Bikepacking Trips: Everything mentioned above translates to my bikepacking trips – but this is where things get interesting. After two Colorado Trail trips, a Tour Divide run and countless other bikepacking adventures, I have noticed my feet swell… a lot. My foot size is 11.5 and they fit just fine into the Specialized 11.75 (45.5) size on a normal day. aAter days on end of cycling, my feet swell to more like a 12.5 size. Some trips are better than others, especially a non-race vs race situation. Overall though, I wish I bought a bigger size. My toes swell so much that my toe nails fall off, not a pretty picture. If I could go back and re-buy the shoe, I would do so in a 12.25 or 12.6 size to suite my bikepacking purposes.
The Vibram soles have held up extremely well, especially considering how much hiking they have seen on the Colorado Trail. The shoe exterior and structure has also held up extremely well considering the use, yet the interior is starting to fall apart. The left shoe near the Achilles heal is starting to rip. This area is very padded, and you can tell reinforced – it’s not a major issue yet.
The grip on the toe of the shoe is very reliable, comparatively to a climbing shoe. One other issue I did run into on the Colorado Trail last year was the Boa closure system. Somewhere in between Waterton Canyon and Copper Mountain I had broken one of the Boa cartridge closures. It was stuck closed which made for a difficult time to loosen up my shoe and take it off. Boa provides replacement parts for the life of the the product, so I got a replacement and the fix was very easy to do. While it was not an ideal situation, it was nice to have the cartridge stuck closed rather then open. While these shoes have performed extremely well as a bikepacking shoe, it just might be time to retire them for extended rides.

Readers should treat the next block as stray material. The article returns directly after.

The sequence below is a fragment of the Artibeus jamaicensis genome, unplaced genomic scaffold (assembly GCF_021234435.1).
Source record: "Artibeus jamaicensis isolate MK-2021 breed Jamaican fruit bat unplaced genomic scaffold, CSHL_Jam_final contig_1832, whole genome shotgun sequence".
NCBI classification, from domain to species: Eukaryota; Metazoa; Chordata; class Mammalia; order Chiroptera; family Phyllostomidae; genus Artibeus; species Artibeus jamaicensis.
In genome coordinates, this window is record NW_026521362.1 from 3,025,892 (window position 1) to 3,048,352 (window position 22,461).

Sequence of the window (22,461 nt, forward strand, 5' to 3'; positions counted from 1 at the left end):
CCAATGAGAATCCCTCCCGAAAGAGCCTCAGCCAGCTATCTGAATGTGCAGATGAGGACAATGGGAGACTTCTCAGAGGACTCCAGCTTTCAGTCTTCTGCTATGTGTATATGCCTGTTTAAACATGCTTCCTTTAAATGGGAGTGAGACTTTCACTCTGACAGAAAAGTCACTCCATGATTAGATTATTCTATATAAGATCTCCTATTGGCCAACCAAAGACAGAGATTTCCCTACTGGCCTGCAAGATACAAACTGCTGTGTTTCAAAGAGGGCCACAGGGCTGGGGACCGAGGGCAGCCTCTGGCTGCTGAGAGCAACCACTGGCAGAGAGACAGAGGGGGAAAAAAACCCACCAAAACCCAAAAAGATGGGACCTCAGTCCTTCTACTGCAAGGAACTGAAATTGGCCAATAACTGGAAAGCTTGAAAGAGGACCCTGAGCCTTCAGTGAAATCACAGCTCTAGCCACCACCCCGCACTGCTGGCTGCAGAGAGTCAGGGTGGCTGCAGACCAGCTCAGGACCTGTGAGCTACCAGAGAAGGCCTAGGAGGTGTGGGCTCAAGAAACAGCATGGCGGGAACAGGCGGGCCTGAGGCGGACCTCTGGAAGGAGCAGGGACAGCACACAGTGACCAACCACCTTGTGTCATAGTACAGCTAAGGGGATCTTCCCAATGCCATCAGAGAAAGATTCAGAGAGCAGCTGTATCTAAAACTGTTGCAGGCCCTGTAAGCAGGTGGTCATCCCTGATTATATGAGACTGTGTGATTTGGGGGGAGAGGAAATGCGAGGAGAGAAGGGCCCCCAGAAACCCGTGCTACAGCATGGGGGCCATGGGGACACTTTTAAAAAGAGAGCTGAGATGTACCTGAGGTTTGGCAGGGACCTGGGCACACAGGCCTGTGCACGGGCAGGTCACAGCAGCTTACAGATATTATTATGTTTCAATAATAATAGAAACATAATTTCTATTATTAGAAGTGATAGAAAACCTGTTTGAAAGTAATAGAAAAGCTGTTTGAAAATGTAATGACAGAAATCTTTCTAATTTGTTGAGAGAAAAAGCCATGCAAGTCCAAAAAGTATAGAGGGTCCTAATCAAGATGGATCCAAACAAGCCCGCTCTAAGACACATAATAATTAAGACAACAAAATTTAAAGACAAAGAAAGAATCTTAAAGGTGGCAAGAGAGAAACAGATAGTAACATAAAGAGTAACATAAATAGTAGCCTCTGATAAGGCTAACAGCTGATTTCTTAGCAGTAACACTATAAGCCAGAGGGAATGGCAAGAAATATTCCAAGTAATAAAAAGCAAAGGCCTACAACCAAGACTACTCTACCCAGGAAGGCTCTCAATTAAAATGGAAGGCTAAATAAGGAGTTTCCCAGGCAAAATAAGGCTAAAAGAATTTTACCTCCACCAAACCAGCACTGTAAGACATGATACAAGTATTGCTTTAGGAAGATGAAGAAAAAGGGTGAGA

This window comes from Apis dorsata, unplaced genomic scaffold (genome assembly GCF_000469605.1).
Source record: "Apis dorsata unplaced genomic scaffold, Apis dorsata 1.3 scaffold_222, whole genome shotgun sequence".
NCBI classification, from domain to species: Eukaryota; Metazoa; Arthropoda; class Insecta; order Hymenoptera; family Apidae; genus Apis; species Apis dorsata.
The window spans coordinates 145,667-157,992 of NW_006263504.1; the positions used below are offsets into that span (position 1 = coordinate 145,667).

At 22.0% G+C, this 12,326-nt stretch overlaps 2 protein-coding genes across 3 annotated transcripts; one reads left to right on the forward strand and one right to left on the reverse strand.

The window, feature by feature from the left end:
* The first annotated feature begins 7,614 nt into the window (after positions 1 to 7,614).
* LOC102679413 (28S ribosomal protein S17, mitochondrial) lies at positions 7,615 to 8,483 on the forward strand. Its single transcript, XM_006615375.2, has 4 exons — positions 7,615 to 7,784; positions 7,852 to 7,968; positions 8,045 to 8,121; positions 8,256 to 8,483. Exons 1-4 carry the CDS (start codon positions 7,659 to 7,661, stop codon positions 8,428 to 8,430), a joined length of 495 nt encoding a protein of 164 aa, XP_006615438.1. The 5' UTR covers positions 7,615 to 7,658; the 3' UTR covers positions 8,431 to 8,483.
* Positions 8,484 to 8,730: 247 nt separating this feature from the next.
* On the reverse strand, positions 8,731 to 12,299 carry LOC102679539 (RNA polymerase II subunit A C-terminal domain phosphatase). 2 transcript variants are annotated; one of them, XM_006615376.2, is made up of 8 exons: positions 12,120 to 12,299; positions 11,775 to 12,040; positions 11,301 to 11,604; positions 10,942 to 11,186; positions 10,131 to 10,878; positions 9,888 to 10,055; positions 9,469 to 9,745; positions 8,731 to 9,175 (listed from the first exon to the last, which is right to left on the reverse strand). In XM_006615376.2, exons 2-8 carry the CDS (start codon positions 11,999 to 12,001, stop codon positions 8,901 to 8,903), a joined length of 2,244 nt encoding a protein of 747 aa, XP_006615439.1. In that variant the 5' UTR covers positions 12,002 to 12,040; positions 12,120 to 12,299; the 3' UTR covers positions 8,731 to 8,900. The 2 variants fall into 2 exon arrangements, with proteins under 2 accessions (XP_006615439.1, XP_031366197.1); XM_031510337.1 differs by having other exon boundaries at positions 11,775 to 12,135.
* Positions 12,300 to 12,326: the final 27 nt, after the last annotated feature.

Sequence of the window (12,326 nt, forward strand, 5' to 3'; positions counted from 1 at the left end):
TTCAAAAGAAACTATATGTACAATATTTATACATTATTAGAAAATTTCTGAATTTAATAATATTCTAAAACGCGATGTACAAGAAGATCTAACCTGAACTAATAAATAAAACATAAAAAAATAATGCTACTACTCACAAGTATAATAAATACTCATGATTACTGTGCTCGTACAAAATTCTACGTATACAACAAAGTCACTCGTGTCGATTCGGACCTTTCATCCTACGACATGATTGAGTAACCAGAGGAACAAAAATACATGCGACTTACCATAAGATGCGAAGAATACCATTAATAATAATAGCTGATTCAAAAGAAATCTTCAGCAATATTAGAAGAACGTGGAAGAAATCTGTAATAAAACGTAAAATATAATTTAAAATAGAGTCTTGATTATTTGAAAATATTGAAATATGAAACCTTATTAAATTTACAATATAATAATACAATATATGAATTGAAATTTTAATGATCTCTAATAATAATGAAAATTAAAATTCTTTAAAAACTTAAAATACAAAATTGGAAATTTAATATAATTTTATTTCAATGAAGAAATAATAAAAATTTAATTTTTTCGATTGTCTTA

OverallThe Good: The Specialized Rimes have been extremely tough through the two years I have used them. The Velcro straps still have life to them, the Boa closure is actually very easy to adjust while pedaling, the stiffness is perfect for power transfer and your HAB. While I mostly used Shimano SPD’s with these shoes it also worked with my Time pedals. The shoes dry extremely fast and remain functional when wet. The Specialized Rime shoes also come with a nice reflective patch on the back of the shoe when you do have to ride roads, and an abundance of sizes will help you with the perfect fit.
The Bad: Overall I would certainly buy this shoes again, but I would get it in a larger size. The toe box is a bit narrow, the Boa closure system may have you carrying extra parts, the left shoe interior Achilles heal area has started to rip, the stock insoles should be thrown out right away, and the price is a bit steep.